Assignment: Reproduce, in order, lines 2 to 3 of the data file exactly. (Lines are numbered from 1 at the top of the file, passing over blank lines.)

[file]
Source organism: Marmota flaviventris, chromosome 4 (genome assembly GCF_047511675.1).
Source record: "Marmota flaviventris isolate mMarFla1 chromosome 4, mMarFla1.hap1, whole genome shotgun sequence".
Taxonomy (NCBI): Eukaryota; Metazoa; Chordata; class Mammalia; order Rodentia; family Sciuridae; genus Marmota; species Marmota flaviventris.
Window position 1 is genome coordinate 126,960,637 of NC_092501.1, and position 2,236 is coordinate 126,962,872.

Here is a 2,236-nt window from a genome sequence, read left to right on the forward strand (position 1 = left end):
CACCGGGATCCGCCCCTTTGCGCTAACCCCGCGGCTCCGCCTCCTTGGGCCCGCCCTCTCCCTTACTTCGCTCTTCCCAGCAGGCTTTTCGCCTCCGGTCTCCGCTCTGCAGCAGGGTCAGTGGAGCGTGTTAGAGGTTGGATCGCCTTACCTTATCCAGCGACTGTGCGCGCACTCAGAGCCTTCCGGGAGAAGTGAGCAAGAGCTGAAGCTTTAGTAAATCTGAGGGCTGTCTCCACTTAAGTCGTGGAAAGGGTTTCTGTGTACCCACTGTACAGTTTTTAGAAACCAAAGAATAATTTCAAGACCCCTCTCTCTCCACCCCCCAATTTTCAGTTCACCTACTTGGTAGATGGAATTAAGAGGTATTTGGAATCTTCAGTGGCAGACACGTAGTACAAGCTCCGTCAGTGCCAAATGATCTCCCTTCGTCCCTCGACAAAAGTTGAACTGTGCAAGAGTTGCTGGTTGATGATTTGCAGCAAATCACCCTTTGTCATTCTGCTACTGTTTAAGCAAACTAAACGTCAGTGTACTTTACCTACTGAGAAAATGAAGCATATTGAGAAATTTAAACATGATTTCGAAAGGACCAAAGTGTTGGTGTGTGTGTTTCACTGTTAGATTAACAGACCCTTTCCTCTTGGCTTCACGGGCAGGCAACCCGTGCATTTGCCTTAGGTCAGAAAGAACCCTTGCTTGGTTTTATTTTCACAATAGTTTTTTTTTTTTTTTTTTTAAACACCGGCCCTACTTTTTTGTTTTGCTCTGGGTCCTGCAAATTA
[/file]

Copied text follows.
Source record: "Marmota flaviventris isolate mMarFla1 chromosome 4, mMarFla1.hap1, whole genome shotgun sequence".
Taxonomy (NCBI): Eukaryota; Metazoa; Chordata; class Mammalia; order Rodentia; family Sciuridae; genus Marmota; species Marmota flaviventris.